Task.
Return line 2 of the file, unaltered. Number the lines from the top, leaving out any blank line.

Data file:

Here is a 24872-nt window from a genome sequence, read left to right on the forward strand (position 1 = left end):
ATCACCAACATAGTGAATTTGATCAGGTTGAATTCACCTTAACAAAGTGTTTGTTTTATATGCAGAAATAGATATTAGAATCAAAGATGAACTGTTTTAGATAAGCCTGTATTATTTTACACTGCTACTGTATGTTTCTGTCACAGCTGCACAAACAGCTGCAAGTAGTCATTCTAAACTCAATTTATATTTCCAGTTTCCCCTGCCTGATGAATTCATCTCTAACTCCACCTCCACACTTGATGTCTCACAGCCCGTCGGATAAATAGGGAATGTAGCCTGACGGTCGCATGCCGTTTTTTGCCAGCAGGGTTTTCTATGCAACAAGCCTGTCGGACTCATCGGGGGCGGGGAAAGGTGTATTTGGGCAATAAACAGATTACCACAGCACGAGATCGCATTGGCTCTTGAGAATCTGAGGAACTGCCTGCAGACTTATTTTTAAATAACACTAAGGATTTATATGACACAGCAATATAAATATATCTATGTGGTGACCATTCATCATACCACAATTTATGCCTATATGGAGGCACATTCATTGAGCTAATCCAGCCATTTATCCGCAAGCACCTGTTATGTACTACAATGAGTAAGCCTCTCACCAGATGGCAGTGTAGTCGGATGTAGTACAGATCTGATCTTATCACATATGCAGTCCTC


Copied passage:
ATCACCAACATAGTGAATTTGATCAGGTTGAATTCACCTTAACAAAGTGTTTGTTTTATATGCAGAAATAGATATTAGAATCAAAGATGAACTGTTTTAGATAAGCCTGTATTATTTTACACTGCTACTGTATGTTTCTGTCACAGCTGCACAAACAGCTGCAAGTAGTCATTCTAAACTCAATTTATATTTCCAGTTTCCCCTGCCTGATGAATTCATCTCTAACTCCACCTCCACACTTGATGTCTCACAGCCCGTCGGATAAATAGGGAATGTAGCCTGACGGTCGCATGCCGTTTTTTGCCAGCAGGGTTTTCTATGCAACAAGCCTGTCGGACTCATCGGGGGCGGGGAAAGGTGTATTTGGGCAATAAACAGATTACCACAGCACGAGATCGCATTGGCTCTTGAGAATCTGAGGAACTGCCTGCAGACTTATTTTTAAATAACACTAAGGATTTATATGACACAGCAATATAAATATATCTATGTGGTGACCATTCATCATACCACAATTTATGCCTATATGGAGGCACATTCATTGAGCTAATCCAGCCATTTATCCGCAAGCACCTGTTATGTACTACAATGAGTAAGCCTCTCACCAGATGGCAGTGTAGTCGGATGTAGTACAGATCTGATCTTATCACATATGCAGTCCTC